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Budget pressures created by ‘do more with less’ mentality

Meetings and event activity continue to increase faster than budgets, finds the latest study from AMEX (American Express Global Business Travel).

The report, based on 15 in-depth interviews with marketing event owners in Europe and the United States, found that ad hoc events which involve quick turnarounds, often have no set budget, with timings one of the hardest challenges.

“The product team will come to me and want to do an event to launch a new feature set, for example,” a US-based marketing executive said. “We’ll be 10 weeks out from the launch date, so even though they’ll want to be splashy and creative, and may even have a little leeway in terms of budget, by the time we get the basics of the event in place, there’s not a lot of time to be really innovative.”

The drive for highly personalised experiences continues, with event marketers anticipating greater use of this model in the future. According to the AMEX report, creating attendee personas such as the ‘tech-savvy worker’ or the ‘knowledge-seeker’ utilised to personalise the event content, is proving successful.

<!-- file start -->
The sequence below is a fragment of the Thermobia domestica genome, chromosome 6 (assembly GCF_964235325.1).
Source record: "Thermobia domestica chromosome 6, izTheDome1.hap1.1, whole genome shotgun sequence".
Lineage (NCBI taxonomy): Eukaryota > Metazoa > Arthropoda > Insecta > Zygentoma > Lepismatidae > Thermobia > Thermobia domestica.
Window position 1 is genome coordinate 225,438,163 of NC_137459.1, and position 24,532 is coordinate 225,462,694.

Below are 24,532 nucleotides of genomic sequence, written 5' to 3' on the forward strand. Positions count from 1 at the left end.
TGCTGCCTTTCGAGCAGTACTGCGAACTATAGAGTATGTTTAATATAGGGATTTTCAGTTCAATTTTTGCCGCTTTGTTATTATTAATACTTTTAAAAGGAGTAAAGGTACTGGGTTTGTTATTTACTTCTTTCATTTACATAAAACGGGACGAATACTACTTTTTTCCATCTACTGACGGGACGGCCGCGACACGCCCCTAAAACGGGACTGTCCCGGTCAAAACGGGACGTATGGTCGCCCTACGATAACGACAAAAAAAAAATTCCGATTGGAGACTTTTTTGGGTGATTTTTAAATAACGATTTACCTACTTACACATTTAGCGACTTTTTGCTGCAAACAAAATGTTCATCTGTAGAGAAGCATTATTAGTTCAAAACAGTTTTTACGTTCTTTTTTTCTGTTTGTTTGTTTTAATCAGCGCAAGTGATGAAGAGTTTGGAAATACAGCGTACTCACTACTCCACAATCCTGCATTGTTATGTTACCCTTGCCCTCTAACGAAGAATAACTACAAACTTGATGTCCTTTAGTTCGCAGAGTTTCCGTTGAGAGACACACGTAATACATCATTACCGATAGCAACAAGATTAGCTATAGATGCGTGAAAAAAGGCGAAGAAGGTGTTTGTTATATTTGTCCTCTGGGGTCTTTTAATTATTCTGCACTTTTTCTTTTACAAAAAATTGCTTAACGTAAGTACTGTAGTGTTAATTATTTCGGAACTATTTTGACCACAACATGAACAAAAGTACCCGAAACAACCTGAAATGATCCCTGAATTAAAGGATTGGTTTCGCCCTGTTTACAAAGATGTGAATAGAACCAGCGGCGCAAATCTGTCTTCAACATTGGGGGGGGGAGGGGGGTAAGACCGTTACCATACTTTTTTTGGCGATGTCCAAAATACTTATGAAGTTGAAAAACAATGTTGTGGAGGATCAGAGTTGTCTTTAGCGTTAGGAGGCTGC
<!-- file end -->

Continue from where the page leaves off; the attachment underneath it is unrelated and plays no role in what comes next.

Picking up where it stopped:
“We call every single buyer we want to invite to the event. They spend half a million Euros on a single piece of our equipment – we call them. We know who’s coming. We know what they want out of the meeting. We know what they like to do in the evenings,” said a marketing executive based in Europe.

“Our meeting budgets may be small compared to other firms, but we have 70 per cent to 80 per cent come back the next time we invite them.”

Dealing with the unknown – from the weather to air travel, venues and vendors – are the most stressful topics to deal with. Top of the list is no-shows of attendees. The best-planned event can be sabotaged by attendance that is significantly lower, or higher than anticipated.

According to a marketing executive based in Europe: “We had an event last year – we expected 200 people and rented a large venue. Maybe we didn’t give people enough time to plan to attend, maybe we didn’t market the event enough. We had a much smaller number show up. We couldn’t get out of the contract with the venue. It would have looked embarrassingly sparse in the space. Luckily, they were able to find a way to curtain off a big section of the room. From now on we will only work with venues that already have the ability to subdivide the space.”

Expanding the reach of the event is crucial, with live streaming technology earmarked as a future necessity, although there was some doubt over whether the technology was reliable enough.

A survey respondent noted: “One thing we would love to have is more flexibility to have people attending remotely. I know you can stream presentations online, but I’m not just talking about video. I’d hope that in the future, technology enables us to have people really experience and participate in the event remotely. Video and conference calls aren’t even reliable today, in 2019, for a single meeting, much less an event with multiple tracks. I don’t know what the solution is, but I know we aren’t there yet.”